Industrial behemoths—like ExxonMobil, which officials say is considering an expansion of its Baton Rouge operations—are paying close attention to how the ITEP issue is resolved.
In late April, Gov. John Bel Edwards’ administration released a set of proposed changes to the rules governing the state’s Industrial Tax Exemption Program, or ITEP. The changes are intended to clear up confusion and ease concern that has been mounting in the 18 months since Edwards scaled back the popular tax break and gave local governments more say so over whether to grant it. But at the April 26 meeting of the state Board of Commerce and Industry, which oversees the program, it was apparent there are still a lot of questions about the proposed changes and what they mean. Business Report has attempted to answer some of them.
What’s the most significant change the administration is proposing?
Currently, a manufacturer seeking a property tax break under ITEP first applies to the local taxing authorities in the parish where it wants to expand. Those bodies then decide whether to grant an abatement and, if so, at what level. If approved, the application goes to the state.
The proposed rules flip that order, giving the state—first, staff at Louisiana Economic Development and then the Board of Commerce and Industry—authority to vet an ITEP application and decide whether to grant it. If approved by the state, a local government will have, essentially, veto authority. If the local government takes no action, the abatement automatically goes into effect.
Can local governments set the level of the abatement?
No. Under the proposed rules, the state sets the level at up to 80% for five years with a five year renewal. Under the current rules, eligible manufacturers can receive a maximum abatement of 100% for five years and then 80% for three more years, but local governments can give away less if they choose.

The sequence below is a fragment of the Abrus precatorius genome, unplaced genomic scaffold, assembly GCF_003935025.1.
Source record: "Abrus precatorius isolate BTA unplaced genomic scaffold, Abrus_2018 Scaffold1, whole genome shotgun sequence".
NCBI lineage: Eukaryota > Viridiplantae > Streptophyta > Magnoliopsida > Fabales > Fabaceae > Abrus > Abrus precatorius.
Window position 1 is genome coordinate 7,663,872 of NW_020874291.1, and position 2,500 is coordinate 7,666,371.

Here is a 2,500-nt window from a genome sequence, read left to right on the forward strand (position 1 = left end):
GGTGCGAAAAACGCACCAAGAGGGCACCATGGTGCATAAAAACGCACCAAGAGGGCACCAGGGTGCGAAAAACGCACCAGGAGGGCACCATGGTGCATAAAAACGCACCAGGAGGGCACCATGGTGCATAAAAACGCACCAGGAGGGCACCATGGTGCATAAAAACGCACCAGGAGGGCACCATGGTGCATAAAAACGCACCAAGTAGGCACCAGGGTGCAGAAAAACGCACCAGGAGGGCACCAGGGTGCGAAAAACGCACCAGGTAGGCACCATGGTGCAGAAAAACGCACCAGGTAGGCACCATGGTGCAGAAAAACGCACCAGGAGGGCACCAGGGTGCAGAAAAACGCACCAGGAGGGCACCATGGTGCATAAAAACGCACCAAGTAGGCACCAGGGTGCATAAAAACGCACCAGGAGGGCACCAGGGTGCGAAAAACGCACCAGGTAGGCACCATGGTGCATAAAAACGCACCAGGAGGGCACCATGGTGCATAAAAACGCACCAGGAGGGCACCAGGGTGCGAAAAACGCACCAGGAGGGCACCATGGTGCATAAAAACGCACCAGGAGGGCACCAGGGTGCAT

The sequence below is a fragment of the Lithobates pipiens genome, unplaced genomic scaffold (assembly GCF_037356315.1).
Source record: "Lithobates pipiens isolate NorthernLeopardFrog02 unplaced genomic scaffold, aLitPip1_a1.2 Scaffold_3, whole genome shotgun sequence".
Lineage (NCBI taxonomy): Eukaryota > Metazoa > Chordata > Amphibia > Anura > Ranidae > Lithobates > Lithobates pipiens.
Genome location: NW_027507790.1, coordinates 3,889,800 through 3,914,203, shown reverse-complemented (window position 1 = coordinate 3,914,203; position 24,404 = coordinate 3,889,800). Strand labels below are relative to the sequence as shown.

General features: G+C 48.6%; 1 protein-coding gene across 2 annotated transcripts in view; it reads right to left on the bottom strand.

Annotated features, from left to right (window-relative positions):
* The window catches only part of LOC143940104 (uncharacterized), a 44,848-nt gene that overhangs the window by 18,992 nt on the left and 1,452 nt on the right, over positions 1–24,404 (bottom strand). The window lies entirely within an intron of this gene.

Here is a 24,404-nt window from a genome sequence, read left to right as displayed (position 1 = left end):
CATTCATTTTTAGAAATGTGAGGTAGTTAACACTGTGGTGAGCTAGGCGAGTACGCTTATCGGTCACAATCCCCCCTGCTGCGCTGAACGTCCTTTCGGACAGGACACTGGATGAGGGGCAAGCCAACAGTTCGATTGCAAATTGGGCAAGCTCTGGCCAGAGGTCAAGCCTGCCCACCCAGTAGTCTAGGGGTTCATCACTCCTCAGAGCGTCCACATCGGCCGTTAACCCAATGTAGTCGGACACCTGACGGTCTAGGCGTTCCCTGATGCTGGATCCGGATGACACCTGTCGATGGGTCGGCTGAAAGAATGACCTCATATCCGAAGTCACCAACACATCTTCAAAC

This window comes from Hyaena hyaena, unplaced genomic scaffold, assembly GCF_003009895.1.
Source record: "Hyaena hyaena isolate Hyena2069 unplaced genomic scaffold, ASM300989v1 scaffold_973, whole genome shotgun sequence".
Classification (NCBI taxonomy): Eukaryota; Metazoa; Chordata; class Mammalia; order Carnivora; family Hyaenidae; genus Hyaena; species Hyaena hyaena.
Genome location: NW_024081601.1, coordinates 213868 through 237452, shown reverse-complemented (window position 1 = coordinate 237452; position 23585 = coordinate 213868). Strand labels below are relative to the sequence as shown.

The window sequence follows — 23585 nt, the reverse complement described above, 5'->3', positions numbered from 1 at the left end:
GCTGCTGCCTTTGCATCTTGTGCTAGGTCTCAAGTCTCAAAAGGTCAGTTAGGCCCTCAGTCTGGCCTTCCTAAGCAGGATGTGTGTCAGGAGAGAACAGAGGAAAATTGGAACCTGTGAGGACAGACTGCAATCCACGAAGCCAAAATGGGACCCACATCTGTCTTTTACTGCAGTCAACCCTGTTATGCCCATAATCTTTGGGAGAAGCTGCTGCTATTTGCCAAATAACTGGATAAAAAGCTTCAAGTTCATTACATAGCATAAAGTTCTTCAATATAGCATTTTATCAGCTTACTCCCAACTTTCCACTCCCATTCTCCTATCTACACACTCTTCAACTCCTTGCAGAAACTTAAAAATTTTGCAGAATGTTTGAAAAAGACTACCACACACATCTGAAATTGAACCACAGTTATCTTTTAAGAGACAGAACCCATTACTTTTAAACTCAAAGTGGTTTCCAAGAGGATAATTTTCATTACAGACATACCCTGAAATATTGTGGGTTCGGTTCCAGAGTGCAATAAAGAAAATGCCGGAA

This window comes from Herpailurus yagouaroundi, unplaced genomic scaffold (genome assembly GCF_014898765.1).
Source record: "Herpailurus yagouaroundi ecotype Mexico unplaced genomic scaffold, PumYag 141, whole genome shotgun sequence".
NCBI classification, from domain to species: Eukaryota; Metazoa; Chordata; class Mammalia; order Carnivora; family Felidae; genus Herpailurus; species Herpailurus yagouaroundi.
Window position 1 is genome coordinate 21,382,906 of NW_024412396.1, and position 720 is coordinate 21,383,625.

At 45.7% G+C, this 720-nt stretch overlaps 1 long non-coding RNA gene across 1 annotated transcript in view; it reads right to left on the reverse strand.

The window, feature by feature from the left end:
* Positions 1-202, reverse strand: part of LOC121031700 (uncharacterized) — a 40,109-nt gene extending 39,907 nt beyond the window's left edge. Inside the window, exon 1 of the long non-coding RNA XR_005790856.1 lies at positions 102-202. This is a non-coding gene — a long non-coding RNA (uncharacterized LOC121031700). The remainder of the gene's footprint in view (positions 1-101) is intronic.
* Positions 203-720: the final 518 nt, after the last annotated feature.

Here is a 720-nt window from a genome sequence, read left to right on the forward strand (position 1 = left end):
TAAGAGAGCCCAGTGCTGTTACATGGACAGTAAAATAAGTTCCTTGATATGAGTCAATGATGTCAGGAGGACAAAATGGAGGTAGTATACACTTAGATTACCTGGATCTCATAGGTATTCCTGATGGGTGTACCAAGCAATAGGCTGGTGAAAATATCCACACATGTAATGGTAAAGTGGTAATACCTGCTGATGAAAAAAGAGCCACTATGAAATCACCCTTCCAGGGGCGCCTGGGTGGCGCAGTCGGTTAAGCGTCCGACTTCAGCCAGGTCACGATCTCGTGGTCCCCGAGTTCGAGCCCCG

Why do the new rules say “up to 80%?” Isn’t the whole idea behind the changes to alleviate uncertainty?
The phrase “up to” in the proposed rules is causing concern among some in industry, who fear it gives local governments wiggle room to adjust the abatement levels. LED Secretary Don Pierson says that’s not the case, however. He says the rules were written that way because if not all taxing entities in a particular parish agree to grant the incentive, the amount the manufacturer receives will not total 80%.
Do all taxing authorities within a parish have to agree on ITEP?
No. If they don’t, a manufacturer would only receive a partial abatement (see above). The local assessor would have to figure out the correct millage.
What about the applications currently in the pipeline?
They will be evaluated and processed under the current rules put in place after Edwards’ executive orders in 2016.
When will this all get straightened out?
The Board of Commerce and Industry will hold two public hearings on May 22 and June 25. The earliest it can vote on the changes is at its next regular meeting on June 27. If approved then, the new rules go into effect by the end of August. If not, the entire process is delayed indefinitely.
Why wasn’t this done sooner?
Had the rule changes been proposed in 2016 when Edwards overhauled the 80-year-old program, a lot of confusion and wasted effort might have been alleviated. But Pierson says hindsight is 20-20. “Like any version of software or a new car, until you’ve actually tested it, you can’t recognize where you can make improvements,” he says.